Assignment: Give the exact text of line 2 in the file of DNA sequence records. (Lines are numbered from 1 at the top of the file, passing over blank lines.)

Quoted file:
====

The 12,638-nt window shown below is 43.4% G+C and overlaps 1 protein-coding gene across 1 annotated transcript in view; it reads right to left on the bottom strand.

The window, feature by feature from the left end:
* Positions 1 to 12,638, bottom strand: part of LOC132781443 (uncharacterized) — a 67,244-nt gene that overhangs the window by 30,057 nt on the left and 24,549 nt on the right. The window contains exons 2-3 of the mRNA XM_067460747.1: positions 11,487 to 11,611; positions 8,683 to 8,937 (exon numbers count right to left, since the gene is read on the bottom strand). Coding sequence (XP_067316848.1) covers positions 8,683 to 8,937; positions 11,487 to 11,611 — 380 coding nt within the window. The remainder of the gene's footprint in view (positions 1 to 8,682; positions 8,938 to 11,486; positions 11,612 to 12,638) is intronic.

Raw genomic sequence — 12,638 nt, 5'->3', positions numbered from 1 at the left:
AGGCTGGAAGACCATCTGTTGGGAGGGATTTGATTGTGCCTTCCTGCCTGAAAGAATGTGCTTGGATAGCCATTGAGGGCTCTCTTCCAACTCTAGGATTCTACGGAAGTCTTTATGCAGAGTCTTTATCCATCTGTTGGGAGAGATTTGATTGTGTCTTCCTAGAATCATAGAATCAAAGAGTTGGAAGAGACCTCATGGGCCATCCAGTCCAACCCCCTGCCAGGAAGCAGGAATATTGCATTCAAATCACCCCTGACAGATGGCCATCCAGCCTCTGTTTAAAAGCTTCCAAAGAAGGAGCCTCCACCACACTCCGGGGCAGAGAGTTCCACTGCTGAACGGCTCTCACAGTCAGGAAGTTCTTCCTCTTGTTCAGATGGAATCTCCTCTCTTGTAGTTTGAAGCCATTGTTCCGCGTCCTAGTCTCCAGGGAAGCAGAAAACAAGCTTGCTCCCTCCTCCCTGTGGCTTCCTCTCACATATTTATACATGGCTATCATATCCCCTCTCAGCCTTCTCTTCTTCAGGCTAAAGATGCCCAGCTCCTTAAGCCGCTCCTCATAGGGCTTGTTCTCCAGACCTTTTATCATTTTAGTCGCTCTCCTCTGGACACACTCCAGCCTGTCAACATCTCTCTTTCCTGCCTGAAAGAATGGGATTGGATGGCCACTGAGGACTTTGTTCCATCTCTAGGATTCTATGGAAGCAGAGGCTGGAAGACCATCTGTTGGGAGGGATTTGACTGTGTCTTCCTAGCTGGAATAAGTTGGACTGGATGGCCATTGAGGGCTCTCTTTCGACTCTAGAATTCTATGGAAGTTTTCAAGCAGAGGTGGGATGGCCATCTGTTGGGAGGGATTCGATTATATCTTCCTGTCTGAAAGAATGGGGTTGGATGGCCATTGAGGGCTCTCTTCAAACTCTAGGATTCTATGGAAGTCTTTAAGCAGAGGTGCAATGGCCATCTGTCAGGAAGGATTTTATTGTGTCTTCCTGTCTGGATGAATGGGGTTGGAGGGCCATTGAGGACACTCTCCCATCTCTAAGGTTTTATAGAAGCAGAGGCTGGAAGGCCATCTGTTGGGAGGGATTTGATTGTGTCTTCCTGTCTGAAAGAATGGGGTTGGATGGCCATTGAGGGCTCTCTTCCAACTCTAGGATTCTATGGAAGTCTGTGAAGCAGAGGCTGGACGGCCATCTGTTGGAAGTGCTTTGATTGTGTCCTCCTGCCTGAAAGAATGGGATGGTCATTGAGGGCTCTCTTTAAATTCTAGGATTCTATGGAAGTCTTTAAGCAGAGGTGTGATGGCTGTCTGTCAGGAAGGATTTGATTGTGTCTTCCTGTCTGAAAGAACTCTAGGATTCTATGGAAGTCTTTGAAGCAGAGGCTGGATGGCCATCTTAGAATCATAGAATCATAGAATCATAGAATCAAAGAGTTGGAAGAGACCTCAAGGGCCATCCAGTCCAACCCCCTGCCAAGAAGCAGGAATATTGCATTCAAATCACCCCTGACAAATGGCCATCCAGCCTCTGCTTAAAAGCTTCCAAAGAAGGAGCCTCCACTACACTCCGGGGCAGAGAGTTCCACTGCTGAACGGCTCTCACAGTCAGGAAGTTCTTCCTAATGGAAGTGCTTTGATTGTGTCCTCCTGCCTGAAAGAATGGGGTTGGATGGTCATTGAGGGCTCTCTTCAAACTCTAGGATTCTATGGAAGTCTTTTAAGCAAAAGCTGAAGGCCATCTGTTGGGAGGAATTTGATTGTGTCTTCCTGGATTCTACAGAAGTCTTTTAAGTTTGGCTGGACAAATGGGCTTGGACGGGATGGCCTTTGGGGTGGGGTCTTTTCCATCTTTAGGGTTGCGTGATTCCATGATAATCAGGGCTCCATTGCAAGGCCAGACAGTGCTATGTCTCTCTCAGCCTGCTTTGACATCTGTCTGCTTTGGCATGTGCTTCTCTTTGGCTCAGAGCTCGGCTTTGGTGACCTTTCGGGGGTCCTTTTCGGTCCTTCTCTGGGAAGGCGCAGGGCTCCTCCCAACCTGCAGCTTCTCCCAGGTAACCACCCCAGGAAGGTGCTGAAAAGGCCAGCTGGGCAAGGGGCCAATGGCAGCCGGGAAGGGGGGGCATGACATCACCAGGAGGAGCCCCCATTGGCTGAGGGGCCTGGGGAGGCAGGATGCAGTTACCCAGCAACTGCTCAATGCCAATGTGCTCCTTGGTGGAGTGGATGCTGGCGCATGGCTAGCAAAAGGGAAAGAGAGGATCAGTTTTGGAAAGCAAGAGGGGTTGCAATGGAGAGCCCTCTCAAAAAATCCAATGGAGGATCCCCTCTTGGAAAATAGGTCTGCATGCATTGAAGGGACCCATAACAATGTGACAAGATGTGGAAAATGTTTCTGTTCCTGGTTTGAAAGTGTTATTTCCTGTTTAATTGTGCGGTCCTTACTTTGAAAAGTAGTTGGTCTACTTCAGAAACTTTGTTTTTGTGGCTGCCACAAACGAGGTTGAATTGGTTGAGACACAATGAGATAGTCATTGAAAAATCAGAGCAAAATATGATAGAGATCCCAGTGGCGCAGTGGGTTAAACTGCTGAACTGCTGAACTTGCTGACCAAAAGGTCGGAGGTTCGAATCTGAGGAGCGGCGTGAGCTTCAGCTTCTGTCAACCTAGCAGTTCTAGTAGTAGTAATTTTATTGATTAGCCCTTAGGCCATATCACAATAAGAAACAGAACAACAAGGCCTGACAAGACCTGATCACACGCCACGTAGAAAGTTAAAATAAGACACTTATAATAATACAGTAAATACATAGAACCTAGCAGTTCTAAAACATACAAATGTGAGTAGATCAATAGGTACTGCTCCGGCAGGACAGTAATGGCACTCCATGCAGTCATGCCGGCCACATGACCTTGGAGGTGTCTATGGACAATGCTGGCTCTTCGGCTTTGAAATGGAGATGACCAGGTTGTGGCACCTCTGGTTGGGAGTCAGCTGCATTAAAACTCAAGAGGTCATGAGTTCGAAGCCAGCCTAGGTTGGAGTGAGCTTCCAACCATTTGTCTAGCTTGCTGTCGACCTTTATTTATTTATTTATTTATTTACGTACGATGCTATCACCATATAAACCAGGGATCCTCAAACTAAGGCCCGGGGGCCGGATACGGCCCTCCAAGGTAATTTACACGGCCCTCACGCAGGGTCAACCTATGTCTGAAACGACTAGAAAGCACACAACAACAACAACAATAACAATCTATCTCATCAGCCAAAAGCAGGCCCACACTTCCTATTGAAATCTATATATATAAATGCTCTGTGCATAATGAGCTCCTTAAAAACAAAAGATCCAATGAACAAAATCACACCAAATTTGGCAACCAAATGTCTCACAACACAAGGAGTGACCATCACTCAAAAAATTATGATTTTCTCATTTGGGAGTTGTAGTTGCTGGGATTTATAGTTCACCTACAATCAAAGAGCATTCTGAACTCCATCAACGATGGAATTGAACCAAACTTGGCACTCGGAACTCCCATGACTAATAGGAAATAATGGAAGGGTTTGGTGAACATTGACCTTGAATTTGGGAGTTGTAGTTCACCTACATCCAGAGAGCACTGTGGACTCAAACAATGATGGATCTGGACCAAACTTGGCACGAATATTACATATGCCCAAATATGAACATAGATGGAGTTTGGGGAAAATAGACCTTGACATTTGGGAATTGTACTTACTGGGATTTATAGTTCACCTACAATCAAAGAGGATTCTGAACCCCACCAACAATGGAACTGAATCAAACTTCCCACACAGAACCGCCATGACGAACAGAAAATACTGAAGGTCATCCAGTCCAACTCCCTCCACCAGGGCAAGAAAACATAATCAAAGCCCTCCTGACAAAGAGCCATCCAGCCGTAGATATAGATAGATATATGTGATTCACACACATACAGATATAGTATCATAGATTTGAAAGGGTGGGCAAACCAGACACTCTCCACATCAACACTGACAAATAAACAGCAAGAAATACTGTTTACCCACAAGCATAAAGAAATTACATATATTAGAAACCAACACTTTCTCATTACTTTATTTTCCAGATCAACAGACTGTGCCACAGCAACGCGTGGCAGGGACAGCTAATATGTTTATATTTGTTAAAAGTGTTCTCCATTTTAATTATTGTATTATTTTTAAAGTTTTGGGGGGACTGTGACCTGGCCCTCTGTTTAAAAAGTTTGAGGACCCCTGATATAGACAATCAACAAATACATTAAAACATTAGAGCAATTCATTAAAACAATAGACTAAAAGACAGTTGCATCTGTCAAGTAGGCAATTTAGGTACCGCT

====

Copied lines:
The window, feature by feature from the left end: